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What are buying & selling scams?

Scammers can pose as both buyers and sellers, to try and scam you out of money or items you might be looking to sell or purchase.

As a buyer, you may be tricked into paying for a product or service that may not exist or is never delivered. These are also known as online shopping scams, classified scams, health and medical product scams, mobile premium services scams, or psychic & clairvoyant scams.

As a seller, you may be tricked into believing the buyer has paid in full or even paid over your advertised amount, including sending falsified payment receipts to support their claim. The buyer may request a refund for overpayment or reimbursement for out of pocket expenses, or you later find the amount was not paid into your account.

How they contact you*

There are many ways you may be subject to a buying or selling scam.

How they contact you* % How they contact you* %





Text message


Mobile applications




In person


Social networking






Not applicable


What they're after

Buying and selling scams are after your money or to get your item without paying. Once you pay them or send the item, it is gone.

Signs this may be a scam

They may advertise on legitimate sites but ask you to pay for them outside of this site.

Do not pay. Verify if this is real by checking reviews, doing internet searches, viewing goods in person, and always using secure payment options.

You are asked to pay upfront or by unusual payment methods.

Do not proceed, it’s likely they are scammers. Do not provide an up-front payment to a stranger via money order or wire transfer.

You receive an invoice for items you never ordered or from a company you do not know.

Do not pay. Contact the company on a number you source – never use the number provided.

You receive an email or text confirming that a payment has been made.

Do not rely on this as confirmation. Always log into your account to confirm funds have been received.

Who should I contact and examples of scams

Alex was eager to sell his car on an online selling site. He advertised it for $20,000 and was excited to have a buyer respond quickly.

His buyer was living interstate and asked Alex if the car could be couriered to his location. Alex agreed. The buyer insisted on transferring the funds immediately, including additional costs to cover the courier.

The buyer sent Alex a coloured copy of his driver’s licence and a payment receipt.

Happy that he had proof of the payment and the buyer’s identification. He sent the car to the requested location.

Alex then realised the funds had not gone into his account. He could not get in contact with the buyer and found the licence he had been sent had been stolen.

Alex never received his money and lost the car.

Connie answered the door to a friendly tradesperson Mark.

Mark pointed out that repairs were urgently needed on her property, or her roof would soon collapse and cost three times the amount to fix it.

Connie was worried she had a considerable issue with her roof and could not afford the cost if it were to collapse; she asked if Mark could fix it straight away.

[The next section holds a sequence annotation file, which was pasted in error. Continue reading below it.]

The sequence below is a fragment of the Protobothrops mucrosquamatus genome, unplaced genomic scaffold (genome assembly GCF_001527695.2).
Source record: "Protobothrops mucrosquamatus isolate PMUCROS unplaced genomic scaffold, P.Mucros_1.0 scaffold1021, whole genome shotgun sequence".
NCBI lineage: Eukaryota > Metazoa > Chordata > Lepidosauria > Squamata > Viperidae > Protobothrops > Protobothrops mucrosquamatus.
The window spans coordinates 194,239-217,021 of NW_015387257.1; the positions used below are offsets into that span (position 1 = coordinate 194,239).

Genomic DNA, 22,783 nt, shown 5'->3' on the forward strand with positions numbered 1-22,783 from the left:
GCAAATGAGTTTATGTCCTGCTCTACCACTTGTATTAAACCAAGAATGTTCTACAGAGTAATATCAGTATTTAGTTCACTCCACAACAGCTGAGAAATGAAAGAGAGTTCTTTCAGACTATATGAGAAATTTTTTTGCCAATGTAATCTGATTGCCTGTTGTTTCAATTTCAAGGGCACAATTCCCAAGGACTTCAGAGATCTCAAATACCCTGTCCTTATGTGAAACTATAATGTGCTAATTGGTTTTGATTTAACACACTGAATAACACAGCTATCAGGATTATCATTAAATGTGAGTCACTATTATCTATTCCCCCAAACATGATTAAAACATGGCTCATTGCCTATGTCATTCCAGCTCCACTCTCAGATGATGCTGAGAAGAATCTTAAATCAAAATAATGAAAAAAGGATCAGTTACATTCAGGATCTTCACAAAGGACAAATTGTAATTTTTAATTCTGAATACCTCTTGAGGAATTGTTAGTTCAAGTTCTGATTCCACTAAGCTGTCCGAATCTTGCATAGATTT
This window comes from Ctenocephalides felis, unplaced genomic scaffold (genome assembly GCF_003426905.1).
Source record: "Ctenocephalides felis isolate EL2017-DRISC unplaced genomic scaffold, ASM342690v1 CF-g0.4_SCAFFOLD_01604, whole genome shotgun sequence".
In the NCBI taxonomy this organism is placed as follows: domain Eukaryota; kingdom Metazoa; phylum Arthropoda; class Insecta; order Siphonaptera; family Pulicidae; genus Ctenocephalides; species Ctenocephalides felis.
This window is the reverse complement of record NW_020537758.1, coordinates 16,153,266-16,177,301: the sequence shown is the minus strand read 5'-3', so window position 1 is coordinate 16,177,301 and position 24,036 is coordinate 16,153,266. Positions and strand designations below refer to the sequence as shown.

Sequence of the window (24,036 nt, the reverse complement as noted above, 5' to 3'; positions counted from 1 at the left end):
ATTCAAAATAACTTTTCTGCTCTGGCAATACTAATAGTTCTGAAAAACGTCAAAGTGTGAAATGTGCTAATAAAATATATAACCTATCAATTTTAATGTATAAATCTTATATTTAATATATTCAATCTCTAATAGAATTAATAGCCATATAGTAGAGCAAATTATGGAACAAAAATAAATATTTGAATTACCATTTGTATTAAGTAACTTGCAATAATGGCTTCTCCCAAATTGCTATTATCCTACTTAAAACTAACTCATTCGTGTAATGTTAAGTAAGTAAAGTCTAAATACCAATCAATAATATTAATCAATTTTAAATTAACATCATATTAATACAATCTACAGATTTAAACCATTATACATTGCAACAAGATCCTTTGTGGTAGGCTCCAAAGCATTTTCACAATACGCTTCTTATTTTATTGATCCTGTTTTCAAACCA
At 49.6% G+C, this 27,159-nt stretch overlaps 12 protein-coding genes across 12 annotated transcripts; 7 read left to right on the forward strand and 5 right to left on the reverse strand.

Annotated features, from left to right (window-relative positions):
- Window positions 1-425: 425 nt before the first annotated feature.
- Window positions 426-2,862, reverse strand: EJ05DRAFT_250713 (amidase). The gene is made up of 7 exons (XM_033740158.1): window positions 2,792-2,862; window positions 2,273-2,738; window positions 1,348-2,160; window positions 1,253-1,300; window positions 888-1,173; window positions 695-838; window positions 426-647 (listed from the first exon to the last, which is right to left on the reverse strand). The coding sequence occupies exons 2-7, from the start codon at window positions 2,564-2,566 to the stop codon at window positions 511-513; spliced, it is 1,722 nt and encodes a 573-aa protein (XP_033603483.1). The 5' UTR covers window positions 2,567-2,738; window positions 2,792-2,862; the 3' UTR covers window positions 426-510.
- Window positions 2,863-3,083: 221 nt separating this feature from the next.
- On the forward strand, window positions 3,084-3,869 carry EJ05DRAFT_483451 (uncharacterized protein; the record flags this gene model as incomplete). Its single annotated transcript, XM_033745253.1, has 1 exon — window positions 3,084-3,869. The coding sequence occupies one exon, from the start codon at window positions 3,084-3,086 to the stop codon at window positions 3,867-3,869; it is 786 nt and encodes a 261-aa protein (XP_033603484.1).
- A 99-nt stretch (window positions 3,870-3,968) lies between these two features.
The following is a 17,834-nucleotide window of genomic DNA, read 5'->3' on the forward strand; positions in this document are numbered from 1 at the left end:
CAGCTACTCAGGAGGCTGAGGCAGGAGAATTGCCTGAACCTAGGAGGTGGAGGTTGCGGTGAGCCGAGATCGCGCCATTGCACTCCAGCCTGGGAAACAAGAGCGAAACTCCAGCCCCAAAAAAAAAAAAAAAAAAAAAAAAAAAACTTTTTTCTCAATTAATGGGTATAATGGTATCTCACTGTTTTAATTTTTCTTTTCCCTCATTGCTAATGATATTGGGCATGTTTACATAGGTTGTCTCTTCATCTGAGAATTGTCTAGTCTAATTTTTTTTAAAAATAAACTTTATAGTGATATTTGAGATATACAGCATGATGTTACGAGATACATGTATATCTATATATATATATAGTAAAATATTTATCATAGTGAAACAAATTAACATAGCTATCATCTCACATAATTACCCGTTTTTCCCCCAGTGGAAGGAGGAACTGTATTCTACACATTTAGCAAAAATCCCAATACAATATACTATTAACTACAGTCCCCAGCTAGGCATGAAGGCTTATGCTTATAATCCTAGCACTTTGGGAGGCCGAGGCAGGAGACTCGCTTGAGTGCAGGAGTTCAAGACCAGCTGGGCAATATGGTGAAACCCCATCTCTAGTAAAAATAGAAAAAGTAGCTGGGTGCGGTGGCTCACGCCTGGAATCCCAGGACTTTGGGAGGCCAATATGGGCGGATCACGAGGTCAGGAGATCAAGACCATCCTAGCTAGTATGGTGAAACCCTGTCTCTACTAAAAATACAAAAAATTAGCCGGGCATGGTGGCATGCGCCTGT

Mark agreed and booked the job in for Friday but requested the payment upfront in cash.

On Friday, Mark was unable to be contacted, and did not complete the work. At this point Connie realised she had been scammed and lost her money.

Although she was still concerned about her roof and wanted to be sure there was no work needed. To be sure she had inspected by a local tradesperson who confirmed no work was required, further confirming this was a scam.

Jane had been searching online for a Cavoodle for her family and saw an ad for a puppy for sale for $3,000.

She went to the breeder’s website which appeared to be reputable, listing guarantees and testimonials. The breeder was located interstate.

Jane had several conversations by email and phone with the breeder, Sarah.

Jane paid a deposit of $1,500 for the puppy, as well $500 for the cost of transport.

A couple of days before the delivery date, Sarah asked for the balance owing to be paid. Jane refused to pay until she had received the puppy.

No puppy ever arrived. Jane’s attempts to contact Sarah via emails, phone and the website went unanswered.

The $2,000 Jane had paid was never recovered.  

These scams are also known as puppy scams or gumtree scams.

Latest Scams

To stay in the loop, and stay protected, check out our list of the latest phishing scams impersonating Westpac.

Report a scam

If you receive any suspicious calls, emails or SMS messages, or notice unusual activity on your account, it’s important that you let us know.

Security Wellbeing Check

To help keep you up to date with the latest security features, we’ve introduced the Security Wellbeing Check. Found in the Westpac App, it checks your Westpac settings and suggests how you can improve the security of your banking facilities.

Things you should know

* Delivery method percentages are based on the number of reports from 1 January 2020 to 31 August 2020. The data is sourced from the Australian Competition & Consumer Commission (ACCC) scam watch website and is based on reports provided to the ACCC by web form and over the phone.

** Examples are based on one or more real scam reports received by Westpac. For privacy purposes real names have not been used.